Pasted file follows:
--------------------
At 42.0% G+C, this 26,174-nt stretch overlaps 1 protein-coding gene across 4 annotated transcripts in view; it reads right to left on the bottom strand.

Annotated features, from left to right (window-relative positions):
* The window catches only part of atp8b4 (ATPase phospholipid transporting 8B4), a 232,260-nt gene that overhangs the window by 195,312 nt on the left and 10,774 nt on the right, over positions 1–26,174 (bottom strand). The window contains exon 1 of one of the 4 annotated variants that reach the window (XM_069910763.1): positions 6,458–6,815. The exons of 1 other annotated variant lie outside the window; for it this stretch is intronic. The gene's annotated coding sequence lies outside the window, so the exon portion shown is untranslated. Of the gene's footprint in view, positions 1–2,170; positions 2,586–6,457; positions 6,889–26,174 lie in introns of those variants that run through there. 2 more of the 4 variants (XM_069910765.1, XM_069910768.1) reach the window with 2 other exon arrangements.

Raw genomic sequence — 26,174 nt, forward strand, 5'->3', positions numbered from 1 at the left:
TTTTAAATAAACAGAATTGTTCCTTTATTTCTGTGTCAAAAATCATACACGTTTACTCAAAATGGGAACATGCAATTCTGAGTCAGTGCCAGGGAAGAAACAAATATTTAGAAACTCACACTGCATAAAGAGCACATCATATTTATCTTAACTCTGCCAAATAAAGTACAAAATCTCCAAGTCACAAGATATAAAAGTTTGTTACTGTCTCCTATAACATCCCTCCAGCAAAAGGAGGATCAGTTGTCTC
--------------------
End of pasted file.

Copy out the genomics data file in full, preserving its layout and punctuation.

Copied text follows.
At 42.0% G+C, this 26,174-nt stretch overlaps 1 protein-coding gene across 4 annotated transcripts in view; it reads right to left on the bottom strand.

Annotated features, from left to right (window-relative positions):
* The window catches only part of atp8b4 (ATPase phospholipid transporting 8B4), a 232,260-nt gene that overhangs the window by 195,312 nt on the left and 10,774 nt on the right, over positions 1–26,174 (bottom strand). The window contains exon 1 of one of the 4 annotated variants that reach the window (XM_069910763.1): positions 6,458–6,815. The exons of 1 other annotated variant lie outside the window; for it this stretch is intronic. The gene's annotated coding sequence lies outside the window, so the exon portion shown is untranslated. Of the gene's footprint in view, positions 1–2,170; positions 2,586–6,457; positions 6,889–26,174 lie in introns of those variants that run through there. 2 more of the 4 variants (XM_069910765.1, XM_069910768.1) reach the window with 2 other exon arrangements.

Raw genomic sequence — 26,174 nt, forward strand, 5'->3', positions numbered from 1 at the left:
TTTTAAATAAACAGAATTGTTCCTTTATTTCTGTGTCAAAAATCATACACGTTTACTCAAAATGGGAACATGCAATTCTGAGTCAGTGCCAGGGAAGAAACAAATATTTAGAAACTCACACTGCATAAAGAGCACATCATATTTATCTTAACTCTGCCAAATAAAGTACAAAATCTCCAAGTCACAAGATATAAAAGTTTGTTACTGTCTCCTATAACATCCCTCCAGCAAAAGGAGGATCAGTTGTCTC